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July 16, 2019

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Caring for vulnerable while living in poverty: Nevada home care workers fight for better pay

Lizabeth Bonilla Minimum Wage for Nevada

L.E. Baskow

Lizabeth Bonilla speaks at a SEIU rally near the McDonald’s Restaurant on West Sahara joined by other minimum wage workers to support raising the minimum wage in Nevada on Thursday, March, 26, 2015.

Lizabeth Bonilla Minimum Wage for Nevada

Lizabeth Bonilla speaks at an SEIU rally near McDonald's on West Sahara Avenue joined by other minimum-wage workers to support raising the minimum wage in Nevada on Thursday, March 26, 2015. Launch slideshow »

For the past 42 years, Lizabeth Bonilla has worked doing what the families of the ailing or elderly can't or don't want to do — dressing wounds, carrying the weak and bathing the dying. At 59, her body always seems to ache.

But it's the pay that grinds her down and exacts the greatest toll on her daily life.

Bonilla sleeps in a recliner in the living room of the cramped two-bedroom apartment at Desert Inn and Mojave roads that she shares with her daughter, two grandchildren and a disabled roommate. It’s all she can afford on wages from work with an unpredictable schedule that varies from 15 to 30 hours per week, earnings she supplements with food stamps and Medicaid. She can't take a second job because she's never sure, week to week, what hours she'll be asked to work.

For the $10 an hour Bonilla makes as an in-home care worker, she could ache less and earn more by booking guests at a salon or cashing out gamblers at a casino cage.

When Bonilla urged Nevada legislators last month to raise the state minimum wage to $15 an hour, critics wondered why she didn't just get a higher paying job.

They told her to go back to school; to get an education to advance her skills. But Bonilla, who holds a nursing degree, didn't enter her profession for the money. She says being a home care worker — tending to the needs of housebound, sickly people — is her calling.

“I choose to do this. Because I know there are people who have it worse. It’s the ones who can’t afford it that I want to care for,” she said. “So many of these people are forgotten. Sometimes I come in and their sheets are dirty, there are maggots in the bed. You can’t do that to a human being. I don’t want anybody to die alone.”

Bonilla is educated, skilled and compassionate. She’s exactly who you’d want taking care of your dying loved ones. But in the home care industry, she’s far from the norm. Few workers are willing to make the sacrifices she does; most heed her critics’ advice and leave the industry for jobs that offer a livable wage. More than half of the home care workforce turns over each year, leading to less experienced workers, a lower quality of care and an open door for elder abuse.

As lawmakers discuss raising Nevada’s minimum wage, advocates charge that the debate strikes at a larger issue: what kind of people do we want taking care of our sick and elderly, a population poised to explode over the coming decades?

Bonilla’s experience is widespread among home care workers, the nation’s fastest growing workforce. The country’s 2.1 million home care providers make a median wage of $10.01 an hour and an average of $18,600 a year, according to the Bureau of Labor Statistics and the National Employment Law Project. More than half of workers are able to work only part time or part of the year due to a combination of unpredictable schedules, a shifting client base and cuts in Medicaid. As a result, 56 percent rely on public assistance while about 48 percent live in households with incomes below the poverty line. Almost 60 percent are uninsured or rely on public assistance for health care needs.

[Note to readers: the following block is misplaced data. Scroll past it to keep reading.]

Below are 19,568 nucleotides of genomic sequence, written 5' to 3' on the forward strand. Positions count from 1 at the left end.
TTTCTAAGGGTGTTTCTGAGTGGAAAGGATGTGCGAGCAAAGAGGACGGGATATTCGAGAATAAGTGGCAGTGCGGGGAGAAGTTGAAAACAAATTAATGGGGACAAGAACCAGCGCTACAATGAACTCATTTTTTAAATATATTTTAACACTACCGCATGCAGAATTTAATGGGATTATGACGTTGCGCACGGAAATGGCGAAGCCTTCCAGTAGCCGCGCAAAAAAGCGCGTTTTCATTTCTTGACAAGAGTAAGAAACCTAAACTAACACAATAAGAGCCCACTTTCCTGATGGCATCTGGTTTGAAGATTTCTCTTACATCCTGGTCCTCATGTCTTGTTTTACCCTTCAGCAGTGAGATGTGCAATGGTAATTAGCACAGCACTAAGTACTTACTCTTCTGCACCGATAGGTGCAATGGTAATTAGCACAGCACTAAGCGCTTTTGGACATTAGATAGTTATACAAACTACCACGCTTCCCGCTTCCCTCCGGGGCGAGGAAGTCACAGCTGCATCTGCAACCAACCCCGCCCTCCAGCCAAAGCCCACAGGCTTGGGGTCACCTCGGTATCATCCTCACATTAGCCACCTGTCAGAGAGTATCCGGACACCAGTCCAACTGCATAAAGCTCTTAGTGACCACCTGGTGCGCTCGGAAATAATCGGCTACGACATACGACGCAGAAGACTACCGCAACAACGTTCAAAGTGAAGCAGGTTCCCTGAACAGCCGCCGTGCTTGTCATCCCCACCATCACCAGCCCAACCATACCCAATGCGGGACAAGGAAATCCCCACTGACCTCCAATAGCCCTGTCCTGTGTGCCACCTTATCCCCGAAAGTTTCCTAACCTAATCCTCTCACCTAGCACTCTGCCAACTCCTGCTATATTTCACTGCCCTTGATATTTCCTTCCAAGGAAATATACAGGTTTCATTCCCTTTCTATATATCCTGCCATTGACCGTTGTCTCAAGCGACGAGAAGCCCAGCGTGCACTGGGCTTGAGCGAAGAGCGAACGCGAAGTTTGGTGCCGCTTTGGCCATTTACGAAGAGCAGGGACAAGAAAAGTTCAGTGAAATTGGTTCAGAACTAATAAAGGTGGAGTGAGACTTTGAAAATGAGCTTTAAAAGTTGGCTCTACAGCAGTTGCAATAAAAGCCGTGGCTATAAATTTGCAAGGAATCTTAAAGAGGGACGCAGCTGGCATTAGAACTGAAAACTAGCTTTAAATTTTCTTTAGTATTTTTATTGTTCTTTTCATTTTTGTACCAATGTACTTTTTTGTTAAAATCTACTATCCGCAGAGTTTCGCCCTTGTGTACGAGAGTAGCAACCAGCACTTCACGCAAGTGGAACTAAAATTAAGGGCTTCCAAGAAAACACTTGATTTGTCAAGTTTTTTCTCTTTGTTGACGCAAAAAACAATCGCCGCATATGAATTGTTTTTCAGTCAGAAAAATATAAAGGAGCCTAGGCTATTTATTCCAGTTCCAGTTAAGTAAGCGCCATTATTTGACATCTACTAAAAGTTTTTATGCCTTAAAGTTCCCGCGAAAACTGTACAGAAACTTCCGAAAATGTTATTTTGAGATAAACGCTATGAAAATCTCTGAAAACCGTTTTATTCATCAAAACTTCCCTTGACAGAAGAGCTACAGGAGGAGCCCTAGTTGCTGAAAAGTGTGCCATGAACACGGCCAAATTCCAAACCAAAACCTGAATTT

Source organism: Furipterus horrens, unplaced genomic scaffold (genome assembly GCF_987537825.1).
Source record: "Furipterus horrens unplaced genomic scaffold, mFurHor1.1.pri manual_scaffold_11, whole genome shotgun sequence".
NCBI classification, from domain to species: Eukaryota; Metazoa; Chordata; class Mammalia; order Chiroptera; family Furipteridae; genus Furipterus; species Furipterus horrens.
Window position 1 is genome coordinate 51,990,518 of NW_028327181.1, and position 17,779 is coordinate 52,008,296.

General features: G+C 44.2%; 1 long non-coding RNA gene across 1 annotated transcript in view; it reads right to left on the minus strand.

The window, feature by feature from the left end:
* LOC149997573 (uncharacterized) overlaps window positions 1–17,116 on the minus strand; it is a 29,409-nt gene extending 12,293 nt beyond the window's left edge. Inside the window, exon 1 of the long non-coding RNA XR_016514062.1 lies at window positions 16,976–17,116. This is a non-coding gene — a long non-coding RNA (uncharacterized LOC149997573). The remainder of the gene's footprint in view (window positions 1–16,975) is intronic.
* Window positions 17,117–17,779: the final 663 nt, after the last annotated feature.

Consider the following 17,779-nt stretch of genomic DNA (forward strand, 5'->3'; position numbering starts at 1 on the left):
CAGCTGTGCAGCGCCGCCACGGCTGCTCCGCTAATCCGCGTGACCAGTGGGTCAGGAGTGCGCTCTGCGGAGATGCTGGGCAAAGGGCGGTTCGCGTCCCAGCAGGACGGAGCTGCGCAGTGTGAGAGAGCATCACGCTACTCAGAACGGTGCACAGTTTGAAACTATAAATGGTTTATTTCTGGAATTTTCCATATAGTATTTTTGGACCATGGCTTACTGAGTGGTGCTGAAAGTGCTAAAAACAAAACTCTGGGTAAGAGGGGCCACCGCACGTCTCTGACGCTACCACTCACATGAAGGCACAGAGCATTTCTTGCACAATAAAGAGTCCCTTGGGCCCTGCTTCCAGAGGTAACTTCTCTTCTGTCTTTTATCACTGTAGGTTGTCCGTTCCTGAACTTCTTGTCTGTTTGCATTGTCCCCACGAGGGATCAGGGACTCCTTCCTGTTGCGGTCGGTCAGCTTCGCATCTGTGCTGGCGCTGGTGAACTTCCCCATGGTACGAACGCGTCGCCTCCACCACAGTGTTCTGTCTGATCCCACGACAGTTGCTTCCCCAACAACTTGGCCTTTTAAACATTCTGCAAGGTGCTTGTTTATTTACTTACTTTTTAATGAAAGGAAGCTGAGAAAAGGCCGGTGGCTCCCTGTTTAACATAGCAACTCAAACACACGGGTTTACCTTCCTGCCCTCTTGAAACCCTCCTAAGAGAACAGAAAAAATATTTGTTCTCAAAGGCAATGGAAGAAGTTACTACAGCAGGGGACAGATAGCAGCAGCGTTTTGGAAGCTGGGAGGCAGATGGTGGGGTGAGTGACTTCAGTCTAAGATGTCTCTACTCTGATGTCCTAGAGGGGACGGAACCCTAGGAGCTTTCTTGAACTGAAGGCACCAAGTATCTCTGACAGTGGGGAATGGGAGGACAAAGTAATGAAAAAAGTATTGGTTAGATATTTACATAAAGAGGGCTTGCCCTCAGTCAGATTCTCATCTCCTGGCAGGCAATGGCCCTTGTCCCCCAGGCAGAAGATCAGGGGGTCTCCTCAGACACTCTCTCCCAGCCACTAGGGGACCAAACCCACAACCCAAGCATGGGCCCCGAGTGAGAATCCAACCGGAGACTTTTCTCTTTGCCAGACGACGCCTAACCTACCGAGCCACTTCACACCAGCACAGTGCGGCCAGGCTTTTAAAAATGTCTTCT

"I have to humble myself to get food stamps and Medicaid because I don’t have any health insurance (from my job)," Bonilla said. She also receives no paid sick days. “If I get sick, I have to go to work. I can’t stay home because then I won't get paid.”

On April 15, Bonilla will join dozens of her colleagues at the College of Southern Nevada’s Charleston campus for a nationwide event to demand higher wages and improved workplace protections for home care workers, part of an effort that kicked off last month in Carson City and has a presence in 21 cities across nine states. Bonilla will be joined by low-wage workers from other industries, as well, as they push for a common goal: to raise the federal minimum wage to $15 per hour.

The campaign, backed by the Service Employees International Union (SEIU), models itself after the collective action of fast food and retail workers who in the past two years helped raise the minimum wage in several states, and on Wednesday, compelled McDonald’s to raise its pay floor and offer benefits to some 90,000 workers. While many home health aides participated in those protests, the new campaign marks the industry’s first independent push.

Only about a quarter of home care workers are unionized, and the right to organize without fear of retaliation is one of their core demands. But the industry’s decentralized workforce — about a third of whom are immigrants, 20 percent of which are undocumented — creates an additional challenge. Many home care providers don’t know they have the right to organize or form a union, while others are too vulnerable to speak out.